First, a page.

FOR IMMEDIATE RELEASE
March 5, 2013
Kristin Slocum, Communications Manager
Southern California’s Mobility 21 Urges Congress
to Invest in America’s Trade Gateway
Mobility 21 will fight for federal transportation funding
and innovative tools to leverage local investment
IRVINE, Calif. – During an advocacy trip to Washington, D.C. this week, Southern California’s leading transportation and business stakeholders from Mobility 21 will join together to advocate for increased federal funding for transportation and innovative tools to maximize local investment in infrastructure.
Federal funding to improve and maintain Southern California’s aging goods movement infrastructure will take top billing during Mobility 21’s advocacy trip. More than 43 percent of the nation’s containerized imports enter the Ports of Long Beach, Los Angeles, Hueneme and San Diego — creating jobs, income and tax revenue in all 50 states. Given Southern California’s role as America’s trade gateway, Mobility 21 members will advocate for federal investment to improve the flow of trade to the rest of the nation, as well as to mitigate the congestion and air quality issues that are caused by the movement of goods through Southern California’s ports, highways and railways.
“The inclusion of a national freight movement policy in the federal transportation bill, MAP-21, was an important stepping-stone for transportation,” said Anne Mayer, Executive Director of the Riverside County Transportation Commission and Mobility 21 Chair. “Now we’re urging Congress to take a serious look at how to fund the nation’s goods movement infrastructure in Southern California given its vital role in our national economy.”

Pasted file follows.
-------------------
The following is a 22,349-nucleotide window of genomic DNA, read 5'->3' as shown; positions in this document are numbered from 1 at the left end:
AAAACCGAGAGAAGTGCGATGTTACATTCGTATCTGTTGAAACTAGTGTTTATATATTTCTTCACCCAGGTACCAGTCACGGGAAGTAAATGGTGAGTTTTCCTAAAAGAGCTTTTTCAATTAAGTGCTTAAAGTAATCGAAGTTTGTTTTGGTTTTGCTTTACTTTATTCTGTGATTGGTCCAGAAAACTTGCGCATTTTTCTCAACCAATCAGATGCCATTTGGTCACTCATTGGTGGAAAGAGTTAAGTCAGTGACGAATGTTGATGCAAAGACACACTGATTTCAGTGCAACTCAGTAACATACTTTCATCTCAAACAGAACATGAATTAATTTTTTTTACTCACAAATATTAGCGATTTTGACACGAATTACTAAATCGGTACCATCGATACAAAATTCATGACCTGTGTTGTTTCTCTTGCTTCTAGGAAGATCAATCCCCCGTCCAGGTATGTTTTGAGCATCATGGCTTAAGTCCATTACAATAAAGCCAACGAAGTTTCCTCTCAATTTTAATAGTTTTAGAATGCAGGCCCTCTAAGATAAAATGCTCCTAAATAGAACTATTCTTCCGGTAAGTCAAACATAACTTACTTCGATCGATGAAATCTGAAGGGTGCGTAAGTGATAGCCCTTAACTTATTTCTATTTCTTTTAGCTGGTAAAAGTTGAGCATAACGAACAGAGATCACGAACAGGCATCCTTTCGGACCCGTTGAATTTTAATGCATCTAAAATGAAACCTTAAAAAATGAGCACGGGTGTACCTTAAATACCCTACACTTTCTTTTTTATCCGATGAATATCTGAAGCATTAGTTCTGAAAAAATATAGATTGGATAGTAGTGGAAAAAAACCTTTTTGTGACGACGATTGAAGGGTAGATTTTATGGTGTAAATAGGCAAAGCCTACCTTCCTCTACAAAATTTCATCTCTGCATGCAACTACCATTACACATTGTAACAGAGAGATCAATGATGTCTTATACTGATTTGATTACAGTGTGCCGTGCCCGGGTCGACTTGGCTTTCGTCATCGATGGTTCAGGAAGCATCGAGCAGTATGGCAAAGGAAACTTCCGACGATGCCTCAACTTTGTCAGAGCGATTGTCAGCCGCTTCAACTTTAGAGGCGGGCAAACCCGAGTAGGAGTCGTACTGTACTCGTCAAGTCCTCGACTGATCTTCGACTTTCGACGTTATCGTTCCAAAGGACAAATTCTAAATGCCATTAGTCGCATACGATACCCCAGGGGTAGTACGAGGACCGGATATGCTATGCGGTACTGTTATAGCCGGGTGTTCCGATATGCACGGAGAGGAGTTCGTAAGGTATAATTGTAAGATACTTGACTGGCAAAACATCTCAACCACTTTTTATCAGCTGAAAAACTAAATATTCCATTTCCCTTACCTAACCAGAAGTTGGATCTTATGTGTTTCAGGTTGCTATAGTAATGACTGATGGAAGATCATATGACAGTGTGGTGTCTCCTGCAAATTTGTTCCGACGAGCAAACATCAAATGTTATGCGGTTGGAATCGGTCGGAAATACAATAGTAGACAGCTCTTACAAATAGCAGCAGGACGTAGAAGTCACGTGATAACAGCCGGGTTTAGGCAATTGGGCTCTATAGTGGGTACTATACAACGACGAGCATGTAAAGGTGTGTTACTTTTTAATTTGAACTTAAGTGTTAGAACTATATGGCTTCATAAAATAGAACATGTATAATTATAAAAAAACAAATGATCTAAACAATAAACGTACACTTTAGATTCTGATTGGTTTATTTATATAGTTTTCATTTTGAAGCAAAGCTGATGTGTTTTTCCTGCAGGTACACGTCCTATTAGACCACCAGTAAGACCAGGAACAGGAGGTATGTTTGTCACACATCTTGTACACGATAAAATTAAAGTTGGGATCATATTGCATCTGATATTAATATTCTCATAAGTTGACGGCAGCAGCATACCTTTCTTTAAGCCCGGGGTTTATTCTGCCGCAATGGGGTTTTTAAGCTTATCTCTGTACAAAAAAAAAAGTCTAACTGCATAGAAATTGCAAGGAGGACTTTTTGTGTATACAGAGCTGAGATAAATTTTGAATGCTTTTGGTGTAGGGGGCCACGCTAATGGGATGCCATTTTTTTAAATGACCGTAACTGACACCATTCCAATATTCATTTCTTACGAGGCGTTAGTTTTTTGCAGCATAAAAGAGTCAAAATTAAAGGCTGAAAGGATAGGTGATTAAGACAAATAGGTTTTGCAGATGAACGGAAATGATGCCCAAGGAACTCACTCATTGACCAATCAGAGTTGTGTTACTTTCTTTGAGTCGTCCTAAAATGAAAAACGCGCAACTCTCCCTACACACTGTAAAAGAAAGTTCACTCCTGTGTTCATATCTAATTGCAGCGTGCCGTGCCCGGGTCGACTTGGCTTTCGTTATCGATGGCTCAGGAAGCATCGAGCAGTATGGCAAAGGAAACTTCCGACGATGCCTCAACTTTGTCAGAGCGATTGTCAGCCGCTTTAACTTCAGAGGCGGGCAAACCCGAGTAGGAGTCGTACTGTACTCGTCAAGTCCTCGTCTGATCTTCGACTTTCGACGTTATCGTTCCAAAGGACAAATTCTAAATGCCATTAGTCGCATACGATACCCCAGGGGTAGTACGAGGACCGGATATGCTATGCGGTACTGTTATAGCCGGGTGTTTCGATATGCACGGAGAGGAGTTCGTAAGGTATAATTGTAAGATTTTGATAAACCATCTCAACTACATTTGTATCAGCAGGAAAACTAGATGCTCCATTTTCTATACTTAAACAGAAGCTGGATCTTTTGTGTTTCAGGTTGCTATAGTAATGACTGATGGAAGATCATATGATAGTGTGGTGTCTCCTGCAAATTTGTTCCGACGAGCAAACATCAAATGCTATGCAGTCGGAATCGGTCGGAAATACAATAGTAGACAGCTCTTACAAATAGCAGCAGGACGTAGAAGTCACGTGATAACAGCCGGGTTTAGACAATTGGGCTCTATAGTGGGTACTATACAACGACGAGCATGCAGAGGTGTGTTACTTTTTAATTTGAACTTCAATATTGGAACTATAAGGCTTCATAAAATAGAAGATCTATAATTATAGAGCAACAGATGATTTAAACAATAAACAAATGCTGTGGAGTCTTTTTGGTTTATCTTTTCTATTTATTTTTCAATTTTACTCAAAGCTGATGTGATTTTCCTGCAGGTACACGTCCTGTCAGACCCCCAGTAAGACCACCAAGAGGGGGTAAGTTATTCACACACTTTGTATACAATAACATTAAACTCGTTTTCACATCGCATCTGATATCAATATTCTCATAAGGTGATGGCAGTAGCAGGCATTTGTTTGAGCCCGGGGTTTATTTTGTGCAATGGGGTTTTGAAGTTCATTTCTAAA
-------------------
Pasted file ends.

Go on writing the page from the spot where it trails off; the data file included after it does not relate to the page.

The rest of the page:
Mobility 21’s diverse membership also brings the private sector’s voice to important transportation discussions.
“As the world’s largest package delivery and logistics business, we rely heavily on quality transportation and believe it is vital to economic growth,” said Noel Massie, President of UPS Central California and Mobility 21 Advisory Board Member. “If each one of our U.S. small package delivery drivers is delayed by 10 minutes each day, the cost to UPS is $125 million per year. Without a doubt, we need to invest more in transportation, and invest wisely.”
In addition to advocating for federal transportation funding, trip participants will be armed with suggestions to stretch local tax dollars further through innovative financing tools, reduced red tape and non-traditional project delivery methods including public-private partnerships and design-build.
“We need greater flexibility from the federal government to maximize the substantial transportation investment Southern Californians make at the local level through sales tax measures,” said Art Leahy, Los Angeles County Metropolitan Transportation Authority CEO and Mobility 21 Board Member. “The creation of America Fast Forward bonds, coupled with the ability to develop local hiring initiatives, will help us deliver transportation projects years ahead of schedule and create jobs locally much sooner.”
Mobility 21’s legislative briefing materials can be viewed online at http://bit.ly/WMBDrg.